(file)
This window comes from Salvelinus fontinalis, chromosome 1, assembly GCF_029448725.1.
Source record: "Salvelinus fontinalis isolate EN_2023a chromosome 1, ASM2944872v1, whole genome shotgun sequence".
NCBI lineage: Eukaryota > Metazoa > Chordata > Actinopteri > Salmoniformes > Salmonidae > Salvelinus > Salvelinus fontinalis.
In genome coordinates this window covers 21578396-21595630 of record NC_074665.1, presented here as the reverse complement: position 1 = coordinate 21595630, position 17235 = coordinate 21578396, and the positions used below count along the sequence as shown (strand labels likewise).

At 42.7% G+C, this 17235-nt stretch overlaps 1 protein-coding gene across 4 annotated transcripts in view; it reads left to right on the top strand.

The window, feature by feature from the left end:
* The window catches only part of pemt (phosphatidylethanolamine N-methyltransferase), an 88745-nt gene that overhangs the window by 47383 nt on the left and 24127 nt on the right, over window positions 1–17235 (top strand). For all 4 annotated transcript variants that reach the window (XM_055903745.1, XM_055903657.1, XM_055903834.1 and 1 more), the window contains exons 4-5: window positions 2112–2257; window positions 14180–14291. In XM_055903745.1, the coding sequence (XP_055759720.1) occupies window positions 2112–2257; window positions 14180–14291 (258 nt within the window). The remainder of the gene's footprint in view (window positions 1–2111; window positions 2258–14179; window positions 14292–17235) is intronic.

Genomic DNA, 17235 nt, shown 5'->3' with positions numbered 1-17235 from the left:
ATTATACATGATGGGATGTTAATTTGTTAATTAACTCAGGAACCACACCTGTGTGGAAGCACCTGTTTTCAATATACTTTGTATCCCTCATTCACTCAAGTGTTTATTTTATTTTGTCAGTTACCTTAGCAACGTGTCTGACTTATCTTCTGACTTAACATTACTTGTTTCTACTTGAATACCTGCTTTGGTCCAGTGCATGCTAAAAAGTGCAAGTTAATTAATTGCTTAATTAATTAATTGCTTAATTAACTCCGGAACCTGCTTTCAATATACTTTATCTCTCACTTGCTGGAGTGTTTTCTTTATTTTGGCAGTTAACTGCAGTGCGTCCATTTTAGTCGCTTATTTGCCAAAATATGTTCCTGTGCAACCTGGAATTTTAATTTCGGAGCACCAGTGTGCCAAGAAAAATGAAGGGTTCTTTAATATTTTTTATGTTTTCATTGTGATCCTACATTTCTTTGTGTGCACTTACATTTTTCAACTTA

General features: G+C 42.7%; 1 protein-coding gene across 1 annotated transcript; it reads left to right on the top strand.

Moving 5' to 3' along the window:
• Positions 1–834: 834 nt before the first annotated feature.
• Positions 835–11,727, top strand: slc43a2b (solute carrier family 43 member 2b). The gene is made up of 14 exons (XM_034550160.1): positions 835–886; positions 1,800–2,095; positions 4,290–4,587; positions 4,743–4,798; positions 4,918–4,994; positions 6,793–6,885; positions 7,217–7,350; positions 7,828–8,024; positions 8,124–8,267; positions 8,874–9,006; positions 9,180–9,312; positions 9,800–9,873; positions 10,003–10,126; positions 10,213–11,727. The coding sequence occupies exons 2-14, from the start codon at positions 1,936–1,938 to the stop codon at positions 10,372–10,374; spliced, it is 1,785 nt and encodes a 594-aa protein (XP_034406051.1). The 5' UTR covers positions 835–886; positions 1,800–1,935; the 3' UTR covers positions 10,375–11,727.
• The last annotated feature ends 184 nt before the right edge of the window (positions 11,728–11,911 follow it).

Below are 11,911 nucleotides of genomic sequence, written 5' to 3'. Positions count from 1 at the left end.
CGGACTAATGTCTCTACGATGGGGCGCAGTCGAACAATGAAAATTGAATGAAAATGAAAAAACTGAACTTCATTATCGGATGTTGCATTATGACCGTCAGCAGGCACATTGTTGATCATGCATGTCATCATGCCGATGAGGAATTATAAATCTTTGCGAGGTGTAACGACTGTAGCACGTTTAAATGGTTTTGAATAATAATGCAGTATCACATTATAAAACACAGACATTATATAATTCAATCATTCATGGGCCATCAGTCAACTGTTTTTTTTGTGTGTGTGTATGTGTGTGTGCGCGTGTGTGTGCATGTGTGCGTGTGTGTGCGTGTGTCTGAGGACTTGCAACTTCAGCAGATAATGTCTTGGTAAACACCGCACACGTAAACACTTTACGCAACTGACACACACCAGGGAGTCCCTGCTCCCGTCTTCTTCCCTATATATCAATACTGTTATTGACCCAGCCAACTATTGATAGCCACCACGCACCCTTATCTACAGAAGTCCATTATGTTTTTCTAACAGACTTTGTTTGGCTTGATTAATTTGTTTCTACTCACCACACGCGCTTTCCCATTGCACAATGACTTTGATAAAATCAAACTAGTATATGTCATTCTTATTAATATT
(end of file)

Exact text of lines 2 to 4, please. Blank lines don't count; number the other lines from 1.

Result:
Source record: "Salvelinus fontinalis isolate EN_2023a chromosome 1, ASM2944872v1, whole genome shotgun sequence".
NCBI lineage: Eukaryota > Metazoa > Chordata > Actinopteri > Salmoniformes > Salmonidae > Salvelinus > Salvelinus fontinalis.
In genome coordinates this window covers 21578396-21595630 of record NC_074665.1, presented here as the reverse complement: position 1 = coordinate 21595630, position 17235 = coordinate 21578396, and the positions used below count along the sequence as shown (strand labels likewise).